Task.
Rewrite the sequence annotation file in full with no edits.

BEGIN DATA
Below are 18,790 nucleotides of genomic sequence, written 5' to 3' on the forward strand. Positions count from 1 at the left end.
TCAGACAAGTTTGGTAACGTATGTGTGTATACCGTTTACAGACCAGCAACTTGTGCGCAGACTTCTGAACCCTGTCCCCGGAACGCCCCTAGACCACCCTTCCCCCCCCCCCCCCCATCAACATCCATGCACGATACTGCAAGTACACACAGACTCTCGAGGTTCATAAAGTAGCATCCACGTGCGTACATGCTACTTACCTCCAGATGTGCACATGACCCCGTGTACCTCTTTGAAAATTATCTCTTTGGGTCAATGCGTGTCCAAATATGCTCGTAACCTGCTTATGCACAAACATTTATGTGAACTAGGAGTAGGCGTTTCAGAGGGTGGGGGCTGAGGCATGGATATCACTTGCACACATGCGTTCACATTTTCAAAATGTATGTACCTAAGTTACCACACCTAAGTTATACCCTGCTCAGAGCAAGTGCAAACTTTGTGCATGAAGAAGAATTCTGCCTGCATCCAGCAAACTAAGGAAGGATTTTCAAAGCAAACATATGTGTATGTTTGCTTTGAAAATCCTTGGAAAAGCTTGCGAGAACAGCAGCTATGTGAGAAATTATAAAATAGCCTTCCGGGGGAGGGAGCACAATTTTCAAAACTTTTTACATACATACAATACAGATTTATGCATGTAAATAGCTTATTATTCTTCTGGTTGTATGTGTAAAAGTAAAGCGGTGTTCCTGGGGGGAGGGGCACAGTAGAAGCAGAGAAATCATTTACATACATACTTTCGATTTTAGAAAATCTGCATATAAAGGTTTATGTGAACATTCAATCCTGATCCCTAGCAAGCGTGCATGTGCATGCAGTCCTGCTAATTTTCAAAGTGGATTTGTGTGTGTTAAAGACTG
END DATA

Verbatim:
Below are 18,790 nucleotides of genomic sequence, written 5' to 3' on the forward strand. Positions count from 1 at the left end.
TCAGACAAGTTTGGTAACGTATGTGTGTATACCGTTTACAGACCAGCAACTTGTGCGCAGACTTCTGAACCCTGTCCCCGGAACGCCCCTAGACCACCCTTCCCCCCCCCCCCCCCATCAACATCCATGCACGATACTGCAAGTACACACAGACTCTCGAGGTTCATAAAGTAGCATCCACGTGCGTACATGCTACTTACCTCCAGATGTGCACATGACCCCGTGTACCTCTTTGAAAATTATCTCTTTGGGTCAATGCGTGTCCAAATATGCTCGTAACCTGCTTATGCACAAACATTTATGTGAACTAGGAGTAGGCGTTTCAGAGGGTGGGGGCTGAGGCATGGATATCACTTGCACACATGCGTTCACATTTTCAAAATGTATGTACCTAAGTTACCACACCTAAGTTATACCCTGCTCAGAGCAAGTGCAAACTTTGTGCATGAAGAAGAATTCTGCCTGCATCCAGCAAACTAAGGAAGGATTTTCAAAGCAAACATATGTGTATGTTTGCTTTGAAAATCCTTGGAAAAGCTTGCGAGAACAGCAGCTATGTGAGAAATTATAAAATAGCCTTCCGGGGGAGGGAGCACAATTTTCAAAACTTTTTACATACATACAATACAGATTTATGCATGTAAATAGCTTATTATTCTTCTGGTTGTATGTGTAAAAGTAAAGCGGTGTTCCTGGGGGGAGGGGCACAGTAGAAGCAGAGAAATCATTTACATACATACTTTCGATTTTAGAAAATCTGCATATAAAGGTTTATGTGAACATTCAATCCTGATCCCTAGCAAGCGTGCATGTGCATGCAGTCCTGCTAATTTTCAAAGTGGATTTGTGTGTGTTAAAGACTG